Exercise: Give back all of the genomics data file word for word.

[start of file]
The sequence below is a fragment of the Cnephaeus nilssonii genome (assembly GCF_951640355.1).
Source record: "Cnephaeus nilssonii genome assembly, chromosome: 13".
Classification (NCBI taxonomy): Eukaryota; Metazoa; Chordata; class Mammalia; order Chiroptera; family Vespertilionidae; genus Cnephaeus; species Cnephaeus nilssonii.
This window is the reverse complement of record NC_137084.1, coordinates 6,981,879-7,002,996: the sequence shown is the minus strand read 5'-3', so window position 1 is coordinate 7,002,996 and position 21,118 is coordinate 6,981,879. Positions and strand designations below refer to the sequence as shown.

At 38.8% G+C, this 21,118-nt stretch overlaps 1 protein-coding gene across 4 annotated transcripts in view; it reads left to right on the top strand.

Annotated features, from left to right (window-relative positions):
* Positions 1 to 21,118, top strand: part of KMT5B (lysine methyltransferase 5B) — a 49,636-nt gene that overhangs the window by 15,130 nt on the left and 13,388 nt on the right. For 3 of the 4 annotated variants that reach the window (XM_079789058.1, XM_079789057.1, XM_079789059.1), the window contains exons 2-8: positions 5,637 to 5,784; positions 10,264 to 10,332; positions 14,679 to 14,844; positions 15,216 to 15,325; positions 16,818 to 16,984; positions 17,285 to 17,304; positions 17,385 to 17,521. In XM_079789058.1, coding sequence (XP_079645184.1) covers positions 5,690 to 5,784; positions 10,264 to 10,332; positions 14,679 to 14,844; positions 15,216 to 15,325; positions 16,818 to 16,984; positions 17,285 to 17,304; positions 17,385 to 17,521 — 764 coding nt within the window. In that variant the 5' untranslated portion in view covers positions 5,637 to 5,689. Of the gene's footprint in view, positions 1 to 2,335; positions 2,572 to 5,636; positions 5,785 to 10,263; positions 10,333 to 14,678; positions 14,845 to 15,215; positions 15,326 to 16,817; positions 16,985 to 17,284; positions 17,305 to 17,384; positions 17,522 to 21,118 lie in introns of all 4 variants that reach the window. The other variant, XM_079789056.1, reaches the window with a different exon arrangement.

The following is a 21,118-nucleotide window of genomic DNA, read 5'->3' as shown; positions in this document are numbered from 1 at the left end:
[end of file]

The sequence below is a fragment of the Cnephaeus nilssonii genome (assembly GCF_951640355.1).
Source record: "Cnephaeus nilssonii genome assembly, chromosome: 13".
Classification (NCBI taxonomy): Eukaryota; Metazoa; Chordata; class Mammalia; order Chiroptera; family Vespertilionidae; genus Cnephaeus; species Cnephaeus nilssonii.
This window is the reverse complement of record NC_137084.1, coordinates 6,981,879-7,002,996: the sequence shown is the minus strand read 5'-3', so window position 1 is coordinate 7,002,996 and position 21,118 is coordinate 6,981,879. Positions and strand designations below refer to the sequence as shown.

At 38.8% G+C, this 21,118-nt stretch overlaps 1 protein-coding gene across 4 annotated transcripts in view; it reads left to right on the top strand.

Annotated features, from left to right (window-relative positions):
* Positions 1 to 21,118, top strand: part of KMT5B (lysine methyltransferase 5B) — a 49,636-nt gene that overhangs the window by 15,130 nt on the left and 13,388 nt on the right. For 3 of the 4 annotated variants that reach the window (XM_079789058.1, XM_079789057.1, XM_079789059.1), the window contains exons 2-8: positions 5,637 to 5,784; positions 10,264 to 10,332; positions 14,679 to 14,844; positions 15,216 to 15,325; positions 16,818 to 16,984; positions 17,285 to 17,304; positions 17,385 to 17,521. In XM_079789058.1, coding sequence (XP_079645184.1) covers positions 5,690 to 5,784; positions 10,264 to 10,332; positions 14,679 to 14,844; positions 15,216 to 15,325; positions 16,818 to 16,984; positions 17,285 to 17,304; positions 17,385 to 17,521 — 764 coding nt within the window. In that variant the 5' untranslated portion in view covers positions 5,637 to 5,689. Of the gene's footprint in view, positions 1 to 2,335; positions 2,572 to 5,636; positions 5,785 to 10,263; positions 10,333 to 14,678; positions 14,845 to 15,215; positions 15,326 to 16,817; positions 16,985 to 17,284; positions 17,305 to 17,384; positions 17,522 to 21,118 lie in introns of all 4 variants that reach the window. The other variant, XM_079789056.1, reaches the window with a different exon arrangement.

The following is a 21,118-nucleotide window of genomic DNA, read 5'->3' as shown; positions in this document are numbered from 1 at the left end: